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Today's Stichomancy for Leon Trotsky

The first excerpt represents the past or something you must release, and is drawn from The Mayor of Casterbridge by Thomas Hardy:

than a cordial, and that's the truth on't."

Jopp gathered up the letters, and it being now somewhat late he did not attempt to call at Farfrae's with them that night. He reached home, sealed them up as before, and delivered the parcel at its address next morning. Within an hour its contents were reduced to ashes by Lucetta, who, poor soul! was inclined to fall down on her knees in thankfulness that at last no evidence remained of the unlucky episode with Henchard in her past. For though hers had been rather the laxity of inadvertence than of intention, that episode, if known, was not the less likely


The Mayor of Casterbridge
The second excerpt represents the present or the deciding factor of the moment, and is drawn from Another Study of Woman by Honore de Balzac:

broke it, throwing him over on the near side of his horse. All this was the work of a moment. Our Colonel, who was but a little way off, guessed that there was a quarrel; he galloped up, riding among the guns at the risk of falling with his horse's four feet in the air, and reached the spot, face to face with the other colonel, at the very moment when the captain fell, calling out 'Help!' No, our Italian colonel was no longer human! Foam like the froth of champagne rose to his lips; he roared inarticulately like a lion. Incapable of uttering a word, or even a cry, he made a terrific signal to his antagonist, pointing to the wood and drawing his sword. The two colonels went aside. In two seconds we saw our Colonel's opponent stretched on the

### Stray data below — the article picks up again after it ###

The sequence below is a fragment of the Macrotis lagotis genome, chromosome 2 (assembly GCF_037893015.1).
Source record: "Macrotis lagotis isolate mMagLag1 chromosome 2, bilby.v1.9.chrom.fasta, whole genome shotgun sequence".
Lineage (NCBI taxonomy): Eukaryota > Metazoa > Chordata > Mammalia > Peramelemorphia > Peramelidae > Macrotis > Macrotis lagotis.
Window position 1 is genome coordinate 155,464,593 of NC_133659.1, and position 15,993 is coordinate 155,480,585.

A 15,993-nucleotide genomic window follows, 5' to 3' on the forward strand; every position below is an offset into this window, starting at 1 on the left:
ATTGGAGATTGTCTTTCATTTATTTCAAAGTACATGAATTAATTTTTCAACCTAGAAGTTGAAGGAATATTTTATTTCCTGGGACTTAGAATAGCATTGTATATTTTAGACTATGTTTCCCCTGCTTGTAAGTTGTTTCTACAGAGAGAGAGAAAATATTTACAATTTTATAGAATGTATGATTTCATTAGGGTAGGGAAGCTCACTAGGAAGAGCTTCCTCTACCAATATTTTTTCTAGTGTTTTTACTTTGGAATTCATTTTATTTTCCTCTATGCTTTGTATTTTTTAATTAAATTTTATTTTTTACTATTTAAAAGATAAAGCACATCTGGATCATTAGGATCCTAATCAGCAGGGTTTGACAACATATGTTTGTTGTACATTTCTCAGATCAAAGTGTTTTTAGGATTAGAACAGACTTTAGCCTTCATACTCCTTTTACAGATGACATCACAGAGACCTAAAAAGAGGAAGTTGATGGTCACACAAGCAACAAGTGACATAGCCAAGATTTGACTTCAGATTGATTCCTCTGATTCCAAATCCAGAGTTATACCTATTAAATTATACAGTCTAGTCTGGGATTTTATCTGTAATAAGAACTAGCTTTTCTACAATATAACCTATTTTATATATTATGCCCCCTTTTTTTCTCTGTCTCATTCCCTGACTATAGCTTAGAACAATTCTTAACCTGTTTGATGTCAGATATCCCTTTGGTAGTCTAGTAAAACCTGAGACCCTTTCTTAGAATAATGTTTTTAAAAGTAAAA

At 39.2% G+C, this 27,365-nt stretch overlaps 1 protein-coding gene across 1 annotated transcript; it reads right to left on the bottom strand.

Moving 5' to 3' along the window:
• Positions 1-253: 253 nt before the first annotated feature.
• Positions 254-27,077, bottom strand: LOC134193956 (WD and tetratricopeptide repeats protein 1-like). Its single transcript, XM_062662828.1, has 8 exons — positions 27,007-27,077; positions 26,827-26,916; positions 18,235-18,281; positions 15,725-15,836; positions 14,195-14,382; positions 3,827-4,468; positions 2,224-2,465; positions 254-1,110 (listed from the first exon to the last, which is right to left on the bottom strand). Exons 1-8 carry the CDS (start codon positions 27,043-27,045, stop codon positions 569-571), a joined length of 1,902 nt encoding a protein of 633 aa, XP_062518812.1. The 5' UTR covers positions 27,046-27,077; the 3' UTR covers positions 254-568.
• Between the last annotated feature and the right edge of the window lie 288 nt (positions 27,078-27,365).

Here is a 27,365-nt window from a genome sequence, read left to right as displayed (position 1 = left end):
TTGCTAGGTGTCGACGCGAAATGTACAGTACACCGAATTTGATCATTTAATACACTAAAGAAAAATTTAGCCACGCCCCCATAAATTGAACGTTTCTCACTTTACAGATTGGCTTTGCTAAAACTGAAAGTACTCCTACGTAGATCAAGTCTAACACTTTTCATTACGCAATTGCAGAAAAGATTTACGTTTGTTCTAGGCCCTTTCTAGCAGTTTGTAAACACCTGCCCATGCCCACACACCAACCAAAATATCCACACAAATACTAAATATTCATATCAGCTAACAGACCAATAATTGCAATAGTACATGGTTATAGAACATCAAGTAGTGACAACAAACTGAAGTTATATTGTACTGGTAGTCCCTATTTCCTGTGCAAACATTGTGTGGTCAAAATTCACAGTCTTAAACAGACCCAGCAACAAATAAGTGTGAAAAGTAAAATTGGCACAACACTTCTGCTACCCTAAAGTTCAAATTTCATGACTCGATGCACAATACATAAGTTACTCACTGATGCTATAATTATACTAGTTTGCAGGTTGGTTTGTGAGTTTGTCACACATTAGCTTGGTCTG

The third excerpt represents the future or something you must embrace, and is drawn from The Research Magnificent by H. G. Wells:

studying our indigestion, and why should we become breathless or wordless with awe and terror when it came to this fundamental affair? Why here in particular should we give way to Holy Fear and stifled submission to traditional suppressions and the wisdom of the ages? "What is the wisdom of the ages?" said Prothero. "Think of the corners where that wisdom was born. . . . Flea-bitten sages in stone-age hovels. . . . Wandering wise man with a rolling eye, a fakir under a tree, a Jewish sheik, an Arab epileptic. . . ."

"Would you sweep away the experience of mankind?" protested Benham.

The experience of mankind in these matters had always been bitter experience. Most of it was better forgotten. It didn't convince.